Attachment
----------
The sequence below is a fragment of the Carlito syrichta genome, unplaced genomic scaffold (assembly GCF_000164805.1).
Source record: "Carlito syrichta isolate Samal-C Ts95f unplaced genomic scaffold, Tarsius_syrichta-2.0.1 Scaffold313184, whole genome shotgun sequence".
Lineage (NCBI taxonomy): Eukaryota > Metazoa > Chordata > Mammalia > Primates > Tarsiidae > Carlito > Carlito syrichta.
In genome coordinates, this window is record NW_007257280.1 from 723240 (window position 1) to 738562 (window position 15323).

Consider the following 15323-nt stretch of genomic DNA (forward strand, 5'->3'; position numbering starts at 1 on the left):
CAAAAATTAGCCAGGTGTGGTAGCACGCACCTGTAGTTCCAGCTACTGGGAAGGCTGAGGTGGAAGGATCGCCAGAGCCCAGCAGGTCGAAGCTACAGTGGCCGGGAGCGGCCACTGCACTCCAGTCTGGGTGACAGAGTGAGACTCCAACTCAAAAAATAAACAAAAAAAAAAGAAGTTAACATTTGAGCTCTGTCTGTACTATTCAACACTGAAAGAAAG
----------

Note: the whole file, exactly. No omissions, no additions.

The sequence below is a fragment of the Carlito syrichta genome, unplaced genomic scaffold (assembly GCF_000164805.1).
Source record: "Carlito syrichta isolate Samal-C Ts95f unplaced genomic scaffold, Tarsius_syrichta-2.0.1 Scaffold313184, whole genome shotgun sequence".
Lineage (NCBI taxonomy): Eukaryota > Metazoa > Chordata > Mammalia > Primates > Tarsiidae > Carlito > Carlito syrichta.
In genome coordinates, this window is record NW_007257280.1 from 723240 (window position 1) to 738562 (window position 15323).

Consider the following 15323-nt stretch of genomic DNA (forward strand, 5'->3'; position numbering starts at 1 on the left):
CAAAAATTAGCCAGGTGTGGTAGCACGCACCTGTAGTTCCAGCTACTGGGAAGGCTGAGGTGGAAGGATCGCCAGAGCCCAGCAGGTCGAAGCTACAGTGGCCGGGAGCGGCCACTGCACTCCAGTCTGGGTGACAGAGTGAGACTCCAACTCAAAAAATAAACAAAAAAAAAAGAAGTTAACATTTGAGCTCTGTCTGTACTATTCAACACTGAAAGAAAG